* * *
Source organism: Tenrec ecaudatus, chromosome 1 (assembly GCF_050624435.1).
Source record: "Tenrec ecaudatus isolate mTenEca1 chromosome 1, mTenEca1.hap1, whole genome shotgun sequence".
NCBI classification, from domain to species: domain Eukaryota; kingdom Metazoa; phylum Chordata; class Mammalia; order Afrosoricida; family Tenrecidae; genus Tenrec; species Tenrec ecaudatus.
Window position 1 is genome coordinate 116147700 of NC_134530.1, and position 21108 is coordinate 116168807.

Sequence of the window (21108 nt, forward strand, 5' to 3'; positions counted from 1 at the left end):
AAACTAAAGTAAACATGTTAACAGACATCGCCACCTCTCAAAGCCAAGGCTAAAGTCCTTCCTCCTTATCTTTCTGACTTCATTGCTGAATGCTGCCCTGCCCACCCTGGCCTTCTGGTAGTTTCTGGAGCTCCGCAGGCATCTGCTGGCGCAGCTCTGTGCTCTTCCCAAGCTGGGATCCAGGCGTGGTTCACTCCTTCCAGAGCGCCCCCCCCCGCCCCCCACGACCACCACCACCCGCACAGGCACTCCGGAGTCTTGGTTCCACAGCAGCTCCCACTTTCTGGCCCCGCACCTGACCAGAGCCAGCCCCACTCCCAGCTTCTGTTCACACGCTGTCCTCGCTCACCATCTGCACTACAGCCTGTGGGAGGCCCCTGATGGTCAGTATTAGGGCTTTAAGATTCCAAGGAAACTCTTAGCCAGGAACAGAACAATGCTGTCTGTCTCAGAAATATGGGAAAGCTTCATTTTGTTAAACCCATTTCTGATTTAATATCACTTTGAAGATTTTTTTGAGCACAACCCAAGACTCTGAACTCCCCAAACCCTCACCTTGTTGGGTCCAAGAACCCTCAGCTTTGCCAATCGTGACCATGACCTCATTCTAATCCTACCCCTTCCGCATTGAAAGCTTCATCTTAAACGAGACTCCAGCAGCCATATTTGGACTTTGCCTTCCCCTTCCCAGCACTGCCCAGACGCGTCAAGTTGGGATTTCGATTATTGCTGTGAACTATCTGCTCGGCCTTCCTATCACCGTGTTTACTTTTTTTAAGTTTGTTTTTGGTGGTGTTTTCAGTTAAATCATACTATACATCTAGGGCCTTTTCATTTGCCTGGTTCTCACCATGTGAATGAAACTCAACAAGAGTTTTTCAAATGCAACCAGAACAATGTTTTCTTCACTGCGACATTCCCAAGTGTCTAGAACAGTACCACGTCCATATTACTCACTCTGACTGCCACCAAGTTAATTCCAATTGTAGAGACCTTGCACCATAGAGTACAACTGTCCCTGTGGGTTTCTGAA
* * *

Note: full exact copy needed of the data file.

Source organism: Tenrec ecaudatus, chromosome 1 (assembly GCF_050624435.1).
Source record: "Tenrec ecaudatus isolate mTenEca1 chromosome 1, mTenEca1.hap1, whole genome shotgun sequence".
NCBI classification, from domain to species: domain Eukaryota; kingdom Metazoa; phylum Chordata; class Mammalia; order Afrosoricida; family Tenrecidae; genus Tenrec; species Tenrec ecaudatus.
Window position 1 is genome coordinate 116147700 of NC_134530.1, and position 21108 is coordinate 116168807.

Sequence of the window (21108 nt, forward strand, 5' to 3'; positions counted from 1 at the left end):
AAACTAAAGTAAACATGTTAACAGACATCGCCACCTCTCAAAGCCAAGGCTAAAGTCCTTCCTCCTTATCTTTCTGACTTCATTGCTGAATGCTGCCCTGCCCACCCTGGCCTTCTGGTAGTTTCTGGAGCTCCGCAGGCATCTGCTGGCGCAGCTCTGTGCTCTTCCCAAGCTGGGATCCAGGCGTGGTTCACTCCTTCCAGAGCGCCCCCCCCCGCCCCCCACGACCACCACCACCCGCACAGGCACTCCGGAGTCTTGGTTCCACAGCAGCTCCCACTTTCTGGCCCCGCACCTGACCAGAGCCAGCCCCACTCCCAGCTTCTGTTCACACGCTGTCCTCGCTCACCATCTGCACTACAGCCTGTGGGAGGCCCCTGATGGTCAGTATTAGGGCTTTAAGATTCCAAGGAAACTCTTAGCCAGGAACAGAACAATGCTGTCTGTCTCAGAAATATGGGAAAGCTTCATTTTGTTAAACCCATTTCTGATTTAATATCACTTTGAAGATTTTTTTGAGCACAACCCAAGACTCTGAACTCCCCAAACCCTCACCTTGTTGGGTCCAAGAACCCTCAGCTTTGCCAATCGTGACCATGACCTCATTCTAATCCTACCCCTTCCGCATTGAAAGCTTCATCTTAAACGAGACTCCAGCAGCCATATTTGGACTTTGCCTTCCCCTTCCCAGCACTGCCCAGACGCGTCAAGTTGGGATTTCGATTATTGCTGTGAACTATCTGCTCGGCCTTCCTATCACCGTGTTTACTTTTTTTAAGTTTGTTTTTGGTGGTGTTTTCAGTTAAATCATACTATACATCTAGGGCCTTTTCATTTGCCTGGTTCTCACCATGTGAATGAAACTCAACAAGAGTTTTTCAAATGCAACCAGAACAATGTTTTCTTCACTGCGACATTCCCAAGTGTCTAGAACAGTACCACGTCCATATTACTCACTCTGACTGCCACCAAGTTAATTCCAATTGTAGAGACCTTGCACCATAGAGTACAACTGTCCCTGTGGGTTTCTGAA